Rang Rang Ma is THE most contagious song of the album. The fast tempo, party mauj-masti’s all too good! Kher’s random uttering of “Oye’s” and “Oh ho’s” and “Arrey’s” at the end will make you smile. It’s one of those songs you’ll want to unwind to and just twirl and twirl...Rang Rang Ma! Rang Rang Ma! If you didn’t listen to this song when it first came out months ago, then...then boy do I feel sorry for you.

Jhoomo Re—International Version (5.02) is originally from Kailasa Jhoomo Re. The first two stanzas draw from Baba Bulle Shah’s poetry. The lyrics address how God can be found within us all and questions traditional rigid rules of worship...”Teri kayaa nagar mei Ram Ram, tu jungle jungle kyaa dhoonde? Tere rom rom mei Ram Ram, tu patthar pe sir kyun mare?...Masjid toddo toddo ve, madir toddo toddo ve...Par dil mat toddo kisi kaa bandey, yeh dar khaas khudaa kaa hai...” The harmonium (played by Feroze Shah) and percussion arrangements add a zesty feel to this philosophical song.

Yatra also comes with two Unplugged tracks—Teri Deewani (5.27) from Kailasa and Joban Chalke (4.02) from Kailasa Jhoomo Re.

Joban Chalke’s unplugged version is a nice variation to listen to...But...confession time—Teri Deewani happens to be one of my all time FAVORITE Kailasa songs...I mean, come on, how can you not be amazed at a song with lines such as “khoob lagaa lo pehre, raste rab khole! Yehi ishq di marzi hai, Yehi rab di marzi hai...” Yet, I didn’t like the unplugged version at all...Kailash seems to be trying too hard in the unplugged version to cram in as many harkats as takes away the heart-felt rendition found in the previous version of this track...Just sing from your heart and don’t worry about how many twists and turns your voice can take...For example, the “ko” in “bal bal jaaoon apne piyaa ko” is way too stretched out just as the “mohe” in “mohe sudh budh” is stretched out unnecessarily. Anyway, there is an interesting piece of information in the booklet about how Kailasa performed this song at shows and didn’t record the song until much later in Kailasa’s first album. Well, the version found in the Kailasa CD really is breath-taking...I recommend you listen to that instead of the unplugged version.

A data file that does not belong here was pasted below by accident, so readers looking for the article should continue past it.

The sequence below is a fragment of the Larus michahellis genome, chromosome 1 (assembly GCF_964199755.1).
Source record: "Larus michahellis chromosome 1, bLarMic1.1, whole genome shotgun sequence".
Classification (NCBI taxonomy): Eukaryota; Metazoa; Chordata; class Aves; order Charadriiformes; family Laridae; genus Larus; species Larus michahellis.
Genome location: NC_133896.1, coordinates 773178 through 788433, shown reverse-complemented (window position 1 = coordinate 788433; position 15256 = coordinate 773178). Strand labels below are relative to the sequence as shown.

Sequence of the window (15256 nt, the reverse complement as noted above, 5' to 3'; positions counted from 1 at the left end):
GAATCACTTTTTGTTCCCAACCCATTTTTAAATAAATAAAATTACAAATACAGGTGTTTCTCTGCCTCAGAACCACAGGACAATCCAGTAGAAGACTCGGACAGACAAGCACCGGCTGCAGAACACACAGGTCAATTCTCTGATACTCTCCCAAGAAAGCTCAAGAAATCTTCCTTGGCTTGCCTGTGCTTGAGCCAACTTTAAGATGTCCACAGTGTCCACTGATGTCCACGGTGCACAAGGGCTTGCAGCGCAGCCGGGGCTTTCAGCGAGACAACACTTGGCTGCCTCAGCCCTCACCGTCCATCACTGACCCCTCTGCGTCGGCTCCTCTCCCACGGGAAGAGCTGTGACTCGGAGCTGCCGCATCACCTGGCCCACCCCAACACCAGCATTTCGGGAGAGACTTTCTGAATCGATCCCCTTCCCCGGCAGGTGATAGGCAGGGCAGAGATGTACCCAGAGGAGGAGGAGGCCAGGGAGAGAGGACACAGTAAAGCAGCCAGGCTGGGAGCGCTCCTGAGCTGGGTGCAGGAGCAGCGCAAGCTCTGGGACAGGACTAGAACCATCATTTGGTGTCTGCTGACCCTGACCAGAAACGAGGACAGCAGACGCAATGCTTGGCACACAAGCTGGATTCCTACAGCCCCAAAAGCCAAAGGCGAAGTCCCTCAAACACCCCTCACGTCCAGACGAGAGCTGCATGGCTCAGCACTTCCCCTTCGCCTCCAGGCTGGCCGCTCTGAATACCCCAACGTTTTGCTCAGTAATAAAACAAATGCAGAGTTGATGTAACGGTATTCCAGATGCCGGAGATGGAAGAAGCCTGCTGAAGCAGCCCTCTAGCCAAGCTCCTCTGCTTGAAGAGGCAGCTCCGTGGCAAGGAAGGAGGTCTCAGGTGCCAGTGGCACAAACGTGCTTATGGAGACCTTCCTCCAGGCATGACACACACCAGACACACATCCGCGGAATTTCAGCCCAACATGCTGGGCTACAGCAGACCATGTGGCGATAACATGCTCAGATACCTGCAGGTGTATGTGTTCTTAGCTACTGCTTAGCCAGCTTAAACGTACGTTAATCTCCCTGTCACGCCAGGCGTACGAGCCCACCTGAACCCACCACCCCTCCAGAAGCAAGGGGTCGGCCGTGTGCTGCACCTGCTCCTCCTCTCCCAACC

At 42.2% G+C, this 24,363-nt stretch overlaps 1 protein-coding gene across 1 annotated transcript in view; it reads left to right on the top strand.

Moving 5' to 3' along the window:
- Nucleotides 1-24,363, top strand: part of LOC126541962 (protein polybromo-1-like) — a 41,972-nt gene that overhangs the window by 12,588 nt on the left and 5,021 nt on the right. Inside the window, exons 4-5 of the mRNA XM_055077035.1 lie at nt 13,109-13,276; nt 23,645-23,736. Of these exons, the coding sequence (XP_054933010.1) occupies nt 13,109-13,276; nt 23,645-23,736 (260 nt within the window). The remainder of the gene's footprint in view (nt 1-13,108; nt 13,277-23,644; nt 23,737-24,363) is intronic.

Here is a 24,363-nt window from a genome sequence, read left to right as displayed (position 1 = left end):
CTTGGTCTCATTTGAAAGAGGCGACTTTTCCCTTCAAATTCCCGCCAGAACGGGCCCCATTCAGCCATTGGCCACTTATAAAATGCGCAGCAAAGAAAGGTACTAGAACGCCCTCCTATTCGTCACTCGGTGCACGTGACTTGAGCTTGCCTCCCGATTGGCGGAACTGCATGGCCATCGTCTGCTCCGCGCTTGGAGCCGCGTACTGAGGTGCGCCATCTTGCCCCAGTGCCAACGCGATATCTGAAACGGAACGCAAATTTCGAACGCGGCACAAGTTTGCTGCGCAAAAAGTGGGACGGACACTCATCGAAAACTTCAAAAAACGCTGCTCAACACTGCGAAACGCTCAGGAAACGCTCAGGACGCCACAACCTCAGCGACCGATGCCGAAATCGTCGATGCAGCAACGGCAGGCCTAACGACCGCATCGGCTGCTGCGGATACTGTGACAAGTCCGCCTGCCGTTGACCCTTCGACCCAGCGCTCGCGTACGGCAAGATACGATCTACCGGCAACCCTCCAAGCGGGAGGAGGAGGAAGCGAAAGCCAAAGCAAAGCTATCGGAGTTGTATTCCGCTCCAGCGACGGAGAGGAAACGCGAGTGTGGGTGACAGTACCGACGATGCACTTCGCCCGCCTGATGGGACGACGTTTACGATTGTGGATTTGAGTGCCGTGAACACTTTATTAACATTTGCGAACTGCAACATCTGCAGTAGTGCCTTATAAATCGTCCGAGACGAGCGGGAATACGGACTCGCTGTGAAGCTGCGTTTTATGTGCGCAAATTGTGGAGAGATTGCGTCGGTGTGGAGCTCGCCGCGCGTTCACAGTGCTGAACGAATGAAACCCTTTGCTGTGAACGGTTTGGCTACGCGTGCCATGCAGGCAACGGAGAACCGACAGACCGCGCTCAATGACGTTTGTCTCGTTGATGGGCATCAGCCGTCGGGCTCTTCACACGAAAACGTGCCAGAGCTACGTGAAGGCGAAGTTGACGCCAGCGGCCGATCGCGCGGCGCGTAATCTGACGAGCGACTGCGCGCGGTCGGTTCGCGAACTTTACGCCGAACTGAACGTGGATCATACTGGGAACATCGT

Now a few side notes...When oh when are they going to include “Main Aur Meri Aawargi” in another album? Not many people have heard of that song since not many people have even heard of their album Aawargi...They’ve included previous songs in most of their albums, so I hope “Main Aur Meri Aawargi” gets put into an album soon so more people listen to it.

Personally, I think two songs which would have been worth including instead of the Unplugged versions are Babam Bam and Chhap Tilak (listen to the 'Aa Sajnaa' opening and you’ll see what I mean).

Anyway, before signing off, I’d like to say YES, even if you have all of their previous CDs this one is still worth adding to the collection for those 2 brand new tracks! I’d also like to point out the CD booklet is a really nice collector’s item as it features interesting anecdotes about the songs and English translations of the lyrics. It also tells about Kailash’s journey from Merut to New Delhi to Bombay.

Chal phir...hoye guru...ho jaa shuru! (AKA, go check out the songs ASAP)